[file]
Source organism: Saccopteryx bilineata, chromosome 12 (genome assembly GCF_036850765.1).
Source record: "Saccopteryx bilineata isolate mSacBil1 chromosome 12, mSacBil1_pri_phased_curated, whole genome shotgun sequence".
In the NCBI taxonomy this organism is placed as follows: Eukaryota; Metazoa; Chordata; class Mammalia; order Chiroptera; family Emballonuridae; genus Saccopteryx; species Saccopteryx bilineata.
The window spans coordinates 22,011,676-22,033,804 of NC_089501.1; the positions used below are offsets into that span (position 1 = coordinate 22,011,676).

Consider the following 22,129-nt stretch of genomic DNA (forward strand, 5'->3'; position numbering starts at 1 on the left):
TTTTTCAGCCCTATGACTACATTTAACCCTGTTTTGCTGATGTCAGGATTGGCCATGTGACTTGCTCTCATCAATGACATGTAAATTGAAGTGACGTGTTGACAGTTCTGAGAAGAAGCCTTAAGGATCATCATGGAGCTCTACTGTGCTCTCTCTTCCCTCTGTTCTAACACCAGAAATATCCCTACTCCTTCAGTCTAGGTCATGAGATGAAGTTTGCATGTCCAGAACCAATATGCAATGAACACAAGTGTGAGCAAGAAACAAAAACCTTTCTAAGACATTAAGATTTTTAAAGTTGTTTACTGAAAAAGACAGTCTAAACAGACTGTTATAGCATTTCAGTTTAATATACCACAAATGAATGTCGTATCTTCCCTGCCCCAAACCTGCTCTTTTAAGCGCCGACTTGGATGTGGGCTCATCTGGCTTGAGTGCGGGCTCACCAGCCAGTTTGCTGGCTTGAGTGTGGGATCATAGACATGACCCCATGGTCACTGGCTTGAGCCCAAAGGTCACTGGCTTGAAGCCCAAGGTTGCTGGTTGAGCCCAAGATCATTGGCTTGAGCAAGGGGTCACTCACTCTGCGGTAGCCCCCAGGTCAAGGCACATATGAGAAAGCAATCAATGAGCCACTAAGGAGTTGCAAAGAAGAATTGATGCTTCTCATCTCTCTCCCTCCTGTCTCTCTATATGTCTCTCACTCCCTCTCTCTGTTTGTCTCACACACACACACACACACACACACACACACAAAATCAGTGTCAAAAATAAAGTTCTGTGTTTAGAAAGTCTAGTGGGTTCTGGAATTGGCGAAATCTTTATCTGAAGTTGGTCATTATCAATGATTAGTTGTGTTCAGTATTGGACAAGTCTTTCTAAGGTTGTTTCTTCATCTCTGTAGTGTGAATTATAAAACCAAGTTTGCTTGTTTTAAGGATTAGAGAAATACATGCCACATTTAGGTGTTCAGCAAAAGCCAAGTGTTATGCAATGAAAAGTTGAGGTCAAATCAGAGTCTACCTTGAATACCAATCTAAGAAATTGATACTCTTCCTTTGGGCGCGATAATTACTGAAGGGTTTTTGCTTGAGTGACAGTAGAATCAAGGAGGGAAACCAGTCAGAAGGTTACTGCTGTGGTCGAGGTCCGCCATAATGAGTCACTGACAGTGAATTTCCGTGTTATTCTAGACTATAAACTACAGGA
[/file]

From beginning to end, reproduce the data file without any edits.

Source organism: Saccopteryx bilineata, chromosome 12 (genome assembly GCF_036850765.1).
Source record: "Saccopteryx bilineata isolate mSacBil1 chromosome 12, mSacBil1_pri_phased_curated, whole genome shotgun sequence".
In the NCBI taxonomy this organism is placed as follows: Eukaryota; Metazoa; Chordata; class Mammalia; order Chiroptera; family Emballonuridae; genus Saccopteryx; species Saccopteryx bilineata.
The window spans coordinates 22,011,676-22,033,804 of NC_089501.1; the positions used below are offsets into that span (position 1 = coordinate 22,011,676).

Consider the following 22,129-nt stretch of genomic DNA (forward strand, 5'->3'; position numbering starts at 1 on the left):
TTTTTCAGCCCTATGACTACATTTAACCCTGTTTTGCTGATGTCAGGATTGGCCATGTGACTTGCTCTCATCAATGACATGTAAATTGAAGTGACGTGTTGACAGTTCTGAGAAGAAGCCTTAAGGATCATCATGGAGCTCTACTGTGCTCTCTCTTCCCTCTGTTCTAACACCAGAAATATCCCTACTCCTTCAGTCTAGGTCATGAGATGAAGTTTGCATGTCCAGAACCAATATGCAATGAACACAAGTGTGAGCAAGAAACAAAAACCTTTCTAAGACATTAAGATTTTTAAAGTTGTTTACTGAAAAAGACAGTCTAAACAGACTGTTATAGCATTTCAGTTTAATATACCACAAATGAATGTCGTATCTTCCCTGCCCCAAACCTGCTCTTTTAAGCGCCGACTTGGATGTGGGCTCATCTGGCTTGAGTGCGGGCTCACCAGCCAGTTTGCTGGCTTGAGTGTGGGATCATAGACATGACCCCATGGTCACTGGCTTGAGCCCAAAGGTCACTGGCTTGAAGCCCAAGGTTGCTGGTTGAGCCCAAGATCATTGGCTTGAGCAAGGGGTCACTCACTCTGCGGTAGCCCCCAGGTCAAGGCACATATGAGAAAGCAATCAATGAGCCACTAAGGAGTTGCAAAGAAGAATTGATGCTTCTCATCTCTCTCCCTCCTGTCTCTCTATATGTCTCTCACTCCCTCTCTCTGTTTGTCTCACACACACACACACACACACACACACACACAAAATCAGTGTCAAAAATAAAGTTCTGTGTTTAGAAAGTCTAGTGGGTTCTGGAATTGGCGAAATCTTTATCTGAAGTTGGTCATTATCAATGATTAGTTGTGTTCAGTATTGGACAAGTCTTTCTAAGGTTGTTTCTTCATCTCTGTAGTGTGAATTATAAAACCAAGTTTGCTTGTTTTAAGGATTAGAGAAATACATGCCACATTTAGGTGTTCAGCAAAAGCCAAGTGTTATGCAATGAAAAGTTGAGGTCAAATCAGAGTCTACCTTGAATACCAATCTAAGAAATTGATACTCTTCCTTTGGGCGCGATAATTACTGAAGGGTTTTTGCTTGAGTGACAGTAGAATCAAGGAGGGAAACCAGTCAGAAGGTTACTGCTGTGGTCGAGGTCCGCCATAATGAGTCACTGACAGTGAATTTCCGTGTTATTCTAGACTATAAACTACAGGA